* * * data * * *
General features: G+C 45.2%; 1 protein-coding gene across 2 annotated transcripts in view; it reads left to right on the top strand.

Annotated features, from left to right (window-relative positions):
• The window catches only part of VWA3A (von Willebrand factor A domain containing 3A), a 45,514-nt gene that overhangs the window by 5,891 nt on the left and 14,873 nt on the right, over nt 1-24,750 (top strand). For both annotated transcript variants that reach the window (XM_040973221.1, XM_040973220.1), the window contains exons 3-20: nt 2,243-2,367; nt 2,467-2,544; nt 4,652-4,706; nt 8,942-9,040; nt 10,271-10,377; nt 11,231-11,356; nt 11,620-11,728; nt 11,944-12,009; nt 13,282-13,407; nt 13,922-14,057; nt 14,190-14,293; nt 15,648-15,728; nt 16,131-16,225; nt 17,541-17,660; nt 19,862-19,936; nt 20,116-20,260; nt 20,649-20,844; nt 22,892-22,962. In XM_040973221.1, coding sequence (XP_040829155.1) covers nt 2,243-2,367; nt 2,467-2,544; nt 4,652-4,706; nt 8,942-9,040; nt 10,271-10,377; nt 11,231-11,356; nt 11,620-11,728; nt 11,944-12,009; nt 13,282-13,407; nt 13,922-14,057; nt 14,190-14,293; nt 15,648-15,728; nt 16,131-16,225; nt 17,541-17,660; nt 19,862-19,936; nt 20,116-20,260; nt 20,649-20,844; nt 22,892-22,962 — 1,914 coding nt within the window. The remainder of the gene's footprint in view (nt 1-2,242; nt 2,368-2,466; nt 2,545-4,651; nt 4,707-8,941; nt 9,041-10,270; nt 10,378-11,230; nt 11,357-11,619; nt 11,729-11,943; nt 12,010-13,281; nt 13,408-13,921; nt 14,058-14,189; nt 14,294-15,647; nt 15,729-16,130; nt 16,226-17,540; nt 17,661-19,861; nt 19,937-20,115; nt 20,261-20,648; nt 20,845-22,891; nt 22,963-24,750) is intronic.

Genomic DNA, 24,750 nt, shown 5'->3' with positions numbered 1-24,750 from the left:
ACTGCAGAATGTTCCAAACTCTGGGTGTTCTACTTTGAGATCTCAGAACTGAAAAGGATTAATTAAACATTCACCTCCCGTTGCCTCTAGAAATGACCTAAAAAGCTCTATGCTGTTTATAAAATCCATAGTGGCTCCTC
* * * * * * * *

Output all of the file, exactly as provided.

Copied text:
General features: G+C 45.2%; 1 protein-coding gene across 2 annotated transcripts in view; it reads left to right on the top strand.

Annotated features, from left to right (window-relative positions):
• The window catches only part of VWA3A (von Willebrand factor A domain containing 3A), a 45,514-nt gene that overhangs the window by 5,891 nt on the left and 14,873 nt on the right, over nt 1-24,750 (top strand). For both annotated transcript variants that reach the window (XM_040973221.1, XM_040973220.1), the window contains exons 3-20: nt 2,243-2,367; nt 2,467-2,544; nt 4,652-4,706; nt 8,942-9,040; nt 10,271-10,377; nt 11,231-11,356; nt 11,620-11,728; nt 11,944-12,009; nt 13,282-13,407; nt 13,922-14,057; nt 14,190-14,293; nt 15,648-15,728; nt 16,131-16,225; nt 17,541-17,660; nt 19,862-19,936; nt 20,116-20,260; nt 20,649-20,844; nt 22,892-22,962. In XM_040973221.1, coding sequence (XP_040829155.1) covers nt 2,243-2,367; nt 2,467-2,544; nt 4,652-4,706; nt 8,942-9,040; nt 10,271-10,377; nt 11,231-11,356; nt 11,620-11,728; nt 11,944-12,009; nt 13,282-13,407; nt 13,922-14,057; nt 14,190-14,293; nt 15,648-15,728; nt 16,131-16,225; nt 17,541-17,660; nt 19,862-19,936; nt 20,116-20,260; nt 20,649-20,844; nt 22,892-22,962 — 1,914 coding nt within the window. The remainder of the gene's footprint in view (nt 1-2,242; nt 2,368-2,466; nt 2,545-4,651; nt 4,707-8,941; nt 9,041-10,270; nt 10,378-11,230; nt 11,357-11,619; nt 11,729-11,943; nt 12,010-13,281; nt 13,408-13,921; nt 14,058-14,189; nt 14,294-15,647; nt 15,729-16,130; nt 16,226-17,540; nt 17,661-19,861; nt 19,937-20,115; nt 20,261-20,648; nt 20,845-22,891; nt 22,963-24,750) is intronic.

Genomic DNA, 24,750 nt, shown 5'->3' with positions numbered 1-24,750 from the left:
ACTGCAGAATGTTCCAAACTCTGGGTGTTCTACTTTGAGATCTCAGAACTGAAAAGGATTAATTAAACATTCACCTCCCGTTGCCTCTAGAAATGACCTAAAAAGCTCTATGCTGTTTATAAAATCCATAGTGGCTCCTC